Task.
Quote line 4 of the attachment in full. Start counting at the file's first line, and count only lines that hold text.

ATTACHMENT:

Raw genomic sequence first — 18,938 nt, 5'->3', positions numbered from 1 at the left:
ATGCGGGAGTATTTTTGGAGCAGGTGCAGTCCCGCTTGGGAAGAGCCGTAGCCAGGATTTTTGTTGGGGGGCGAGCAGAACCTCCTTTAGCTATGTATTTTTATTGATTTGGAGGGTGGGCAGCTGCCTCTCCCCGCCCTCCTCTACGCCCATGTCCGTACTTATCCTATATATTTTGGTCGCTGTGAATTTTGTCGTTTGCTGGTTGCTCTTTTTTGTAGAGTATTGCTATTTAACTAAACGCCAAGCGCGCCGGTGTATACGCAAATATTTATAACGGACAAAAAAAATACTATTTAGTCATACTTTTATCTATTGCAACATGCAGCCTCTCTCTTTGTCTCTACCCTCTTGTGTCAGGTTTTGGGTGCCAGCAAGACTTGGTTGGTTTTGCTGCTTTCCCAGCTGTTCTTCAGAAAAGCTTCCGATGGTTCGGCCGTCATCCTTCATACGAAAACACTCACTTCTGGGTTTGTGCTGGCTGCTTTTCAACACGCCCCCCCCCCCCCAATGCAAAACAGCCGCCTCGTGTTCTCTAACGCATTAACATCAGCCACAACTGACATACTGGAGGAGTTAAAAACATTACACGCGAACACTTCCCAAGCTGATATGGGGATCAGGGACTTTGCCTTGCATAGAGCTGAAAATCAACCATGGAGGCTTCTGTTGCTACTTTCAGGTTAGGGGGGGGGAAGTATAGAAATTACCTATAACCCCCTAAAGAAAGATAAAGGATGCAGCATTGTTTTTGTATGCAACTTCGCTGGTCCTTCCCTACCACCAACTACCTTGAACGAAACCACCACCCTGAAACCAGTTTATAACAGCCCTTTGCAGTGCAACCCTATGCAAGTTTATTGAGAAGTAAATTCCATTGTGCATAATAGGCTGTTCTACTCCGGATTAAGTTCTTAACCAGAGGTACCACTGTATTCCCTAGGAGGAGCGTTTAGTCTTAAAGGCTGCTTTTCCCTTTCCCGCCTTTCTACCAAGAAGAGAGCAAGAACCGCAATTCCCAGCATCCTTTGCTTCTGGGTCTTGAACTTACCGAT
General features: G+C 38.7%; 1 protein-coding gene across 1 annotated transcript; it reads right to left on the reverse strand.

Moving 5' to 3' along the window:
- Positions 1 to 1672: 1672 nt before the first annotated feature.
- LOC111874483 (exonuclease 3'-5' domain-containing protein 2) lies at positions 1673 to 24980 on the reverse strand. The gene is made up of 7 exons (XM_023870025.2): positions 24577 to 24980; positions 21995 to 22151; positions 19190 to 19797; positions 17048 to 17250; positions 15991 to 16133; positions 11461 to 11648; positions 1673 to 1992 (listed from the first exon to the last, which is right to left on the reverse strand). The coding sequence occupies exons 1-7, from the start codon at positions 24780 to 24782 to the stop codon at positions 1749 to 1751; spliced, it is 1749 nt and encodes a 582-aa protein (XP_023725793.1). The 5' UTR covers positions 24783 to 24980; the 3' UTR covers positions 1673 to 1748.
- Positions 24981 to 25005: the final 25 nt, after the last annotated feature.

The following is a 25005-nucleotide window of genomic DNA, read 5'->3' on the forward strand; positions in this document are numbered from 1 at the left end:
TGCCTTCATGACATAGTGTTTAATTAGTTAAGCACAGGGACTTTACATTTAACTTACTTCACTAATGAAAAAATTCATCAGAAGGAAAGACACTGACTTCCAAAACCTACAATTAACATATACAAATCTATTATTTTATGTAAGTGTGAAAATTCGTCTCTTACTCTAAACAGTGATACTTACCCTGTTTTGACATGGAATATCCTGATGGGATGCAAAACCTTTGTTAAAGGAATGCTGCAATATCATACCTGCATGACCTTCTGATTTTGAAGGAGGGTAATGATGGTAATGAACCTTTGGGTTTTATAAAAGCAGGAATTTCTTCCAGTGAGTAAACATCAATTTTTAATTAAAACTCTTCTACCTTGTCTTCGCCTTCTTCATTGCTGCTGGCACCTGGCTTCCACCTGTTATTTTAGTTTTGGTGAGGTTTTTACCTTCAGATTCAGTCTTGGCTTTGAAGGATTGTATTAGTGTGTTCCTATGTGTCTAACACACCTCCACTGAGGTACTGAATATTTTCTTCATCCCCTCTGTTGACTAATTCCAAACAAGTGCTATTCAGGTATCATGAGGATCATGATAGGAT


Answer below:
Moving 5' to 3' along the window: